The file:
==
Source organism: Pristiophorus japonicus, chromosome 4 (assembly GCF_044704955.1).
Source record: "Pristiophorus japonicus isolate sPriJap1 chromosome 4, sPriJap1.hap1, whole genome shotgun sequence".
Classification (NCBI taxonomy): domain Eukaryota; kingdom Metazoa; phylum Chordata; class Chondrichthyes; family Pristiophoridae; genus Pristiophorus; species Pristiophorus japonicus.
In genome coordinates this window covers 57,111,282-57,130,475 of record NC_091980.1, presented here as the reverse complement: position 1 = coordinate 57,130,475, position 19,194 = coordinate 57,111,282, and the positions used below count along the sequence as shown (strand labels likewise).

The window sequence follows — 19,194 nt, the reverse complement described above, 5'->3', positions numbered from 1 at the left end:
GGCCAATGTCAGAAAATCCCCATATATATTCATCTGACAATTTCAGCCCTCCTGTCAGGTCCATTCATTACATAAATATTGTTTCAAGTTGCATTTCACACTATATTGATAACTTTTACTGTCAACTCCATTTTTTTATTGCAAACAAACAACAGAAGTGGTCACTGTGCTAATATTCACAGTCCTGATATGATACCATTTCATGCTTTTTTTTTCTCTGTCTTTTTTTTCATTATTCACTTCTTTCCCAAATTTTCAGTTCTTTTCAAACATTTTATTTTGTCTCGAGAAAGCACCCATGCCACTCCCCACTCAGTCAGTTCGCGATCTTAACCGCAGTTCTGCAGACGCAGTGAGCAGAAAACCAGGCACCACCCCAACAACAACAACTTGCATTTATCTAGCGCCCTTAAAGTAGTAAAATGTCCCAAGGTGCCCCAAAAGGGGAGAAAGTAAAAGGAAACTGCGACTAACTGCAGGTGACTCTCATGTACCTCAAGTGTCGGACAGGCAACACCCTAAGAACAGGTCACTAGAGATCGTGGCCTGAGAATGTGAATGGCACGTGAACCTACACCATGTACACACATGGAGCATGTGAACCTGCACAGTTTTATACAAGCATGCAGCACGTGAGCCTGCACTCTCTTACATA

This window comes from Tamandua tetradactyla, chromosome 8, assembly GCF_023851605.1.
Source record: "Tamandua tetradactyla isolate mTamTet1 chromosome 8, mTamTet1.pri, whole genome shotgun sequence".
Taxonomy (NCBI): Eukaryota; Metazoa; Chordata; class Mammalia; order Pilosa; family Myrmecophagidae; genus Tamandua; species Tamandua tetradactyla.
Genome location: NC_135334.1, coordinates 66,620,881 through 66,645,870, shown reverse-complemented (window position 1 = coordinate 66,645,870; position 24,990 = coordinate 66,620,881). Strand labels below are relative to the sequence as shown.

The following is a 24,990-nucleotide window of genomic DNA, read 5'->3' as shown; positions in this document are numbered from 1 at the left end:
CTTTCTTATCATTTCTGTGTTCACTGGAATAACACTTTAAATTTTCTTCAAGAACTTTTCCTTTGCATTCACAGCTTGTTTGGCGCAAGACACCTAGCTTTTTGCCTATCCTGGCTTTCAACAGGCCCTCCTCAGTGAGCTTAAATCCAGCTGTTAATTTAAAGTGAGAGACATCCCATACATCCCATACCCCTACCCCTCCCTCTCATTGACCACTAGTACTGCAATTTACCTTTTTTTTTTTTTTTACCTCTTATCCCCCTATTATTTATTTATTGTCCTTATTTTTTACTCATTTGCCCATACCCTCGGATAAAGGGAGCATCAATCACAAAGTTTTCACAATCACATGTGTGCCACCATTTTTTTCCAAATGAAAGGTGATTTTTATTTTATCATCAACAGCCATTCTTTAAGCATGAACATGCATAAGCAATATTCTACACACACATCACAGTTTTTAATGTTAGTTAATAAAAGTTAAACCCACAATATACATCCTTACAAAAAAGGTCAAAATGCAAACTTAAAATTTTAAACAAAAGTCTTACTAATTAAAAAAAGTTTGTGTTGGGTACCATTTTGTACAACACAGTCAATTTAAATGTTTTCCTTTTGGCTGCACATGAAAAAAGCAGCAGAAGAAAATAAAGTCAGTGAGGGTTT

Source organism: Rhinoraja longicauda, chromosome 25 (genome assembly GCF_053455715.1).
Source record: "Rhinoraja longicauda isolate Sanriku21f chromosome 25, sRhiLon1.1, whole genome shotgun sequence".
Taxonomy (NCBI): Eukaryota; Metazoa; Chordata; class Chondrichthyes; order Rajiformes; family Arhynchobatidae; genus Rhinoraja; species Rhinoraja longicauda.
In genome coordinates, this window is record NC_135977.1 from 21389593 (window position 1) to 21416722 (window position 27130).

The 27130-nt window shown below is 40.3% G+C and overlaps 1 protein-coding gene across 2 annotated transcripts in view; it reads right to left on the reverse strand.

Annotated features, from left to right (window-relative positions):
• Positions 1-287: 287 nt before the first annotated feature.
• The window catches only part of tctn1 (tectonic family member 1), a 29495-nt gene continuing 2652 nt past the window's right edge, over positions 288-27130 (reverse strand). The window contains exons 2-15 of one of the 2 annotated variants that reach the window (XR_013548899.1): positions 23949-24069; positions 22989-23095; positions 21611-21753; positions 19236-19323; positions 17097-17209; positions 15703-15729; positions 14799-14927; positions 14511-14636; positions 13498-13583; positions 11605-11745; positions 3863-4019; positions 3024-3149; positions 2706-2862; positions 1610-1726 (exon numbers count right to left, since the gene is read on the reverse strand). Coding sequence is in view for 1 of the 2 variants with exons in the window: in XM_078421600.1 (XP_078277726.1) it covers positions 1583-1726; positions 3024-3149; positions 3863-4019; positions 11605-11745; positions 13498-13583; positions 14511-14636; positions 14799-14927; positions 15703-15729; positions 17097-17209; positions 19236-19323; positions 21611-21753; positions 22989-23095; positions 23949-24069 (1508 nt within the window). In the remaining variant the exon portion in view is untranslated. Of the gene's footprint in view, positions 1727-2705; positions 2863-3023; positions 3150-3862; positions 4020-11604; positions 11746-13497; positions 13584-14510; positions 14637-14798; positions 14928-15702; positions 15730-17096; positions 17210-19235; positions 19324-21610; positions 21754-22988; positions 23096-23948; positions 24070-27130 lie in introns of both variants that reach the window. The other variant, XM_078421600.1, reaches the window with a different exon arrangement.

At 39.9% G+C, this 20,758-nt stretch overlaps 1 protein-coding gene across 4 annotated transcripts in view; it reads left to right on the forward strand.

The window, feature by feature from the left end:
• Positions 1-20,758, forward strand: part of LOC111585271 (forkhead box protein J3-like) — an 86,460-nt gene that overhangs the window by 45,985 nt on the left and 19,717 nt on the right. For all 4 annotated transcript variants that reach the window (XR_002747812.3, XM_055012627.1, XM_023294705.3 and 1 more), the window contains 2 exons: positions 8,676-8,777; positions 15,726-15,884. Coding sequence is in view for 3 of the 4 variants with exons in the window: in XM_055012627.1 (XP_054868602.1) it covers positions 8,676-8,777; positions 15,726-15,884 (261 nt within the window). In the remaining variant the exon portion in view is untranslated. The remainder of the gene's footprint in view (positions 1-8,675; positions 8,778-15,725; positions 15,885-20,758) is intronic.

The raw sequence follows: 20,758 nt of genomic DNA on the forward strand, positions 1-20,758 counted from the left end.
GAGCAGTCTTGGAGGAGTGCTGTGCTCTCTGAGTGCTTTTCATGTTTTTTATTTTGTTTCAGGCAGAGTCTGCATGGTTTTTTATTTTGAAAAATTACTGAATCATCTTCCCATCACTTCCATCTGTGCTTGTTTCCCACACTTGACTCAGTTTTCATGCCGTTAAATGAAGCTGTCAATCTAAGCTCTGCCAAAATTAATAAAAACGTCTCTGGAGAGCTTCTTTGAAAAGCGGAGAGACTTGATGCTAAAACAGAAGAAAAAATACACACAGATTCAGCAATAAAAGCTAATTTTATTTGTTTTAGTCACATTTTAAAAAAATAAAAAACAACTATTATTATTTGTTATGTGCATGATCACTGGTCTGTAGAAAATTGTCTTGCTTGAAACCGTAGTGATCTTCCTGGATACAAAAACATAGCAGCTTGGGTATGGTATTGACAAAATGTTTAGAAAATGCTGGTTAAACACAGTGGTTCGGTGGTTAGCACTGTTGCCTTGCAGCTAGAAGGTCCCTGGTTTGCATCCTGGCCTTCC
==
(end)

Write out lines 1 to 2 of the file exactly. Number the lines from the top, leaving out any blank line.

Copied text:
Source organism: Pristiophorus japonicus, chromosome 4 (assembly GCF_044704955.1).
Source record: "Pristiophorus japonicus isolate sPriJap1 chromosome 4, sPriJap1.hap1, whole genome shotgun sequence".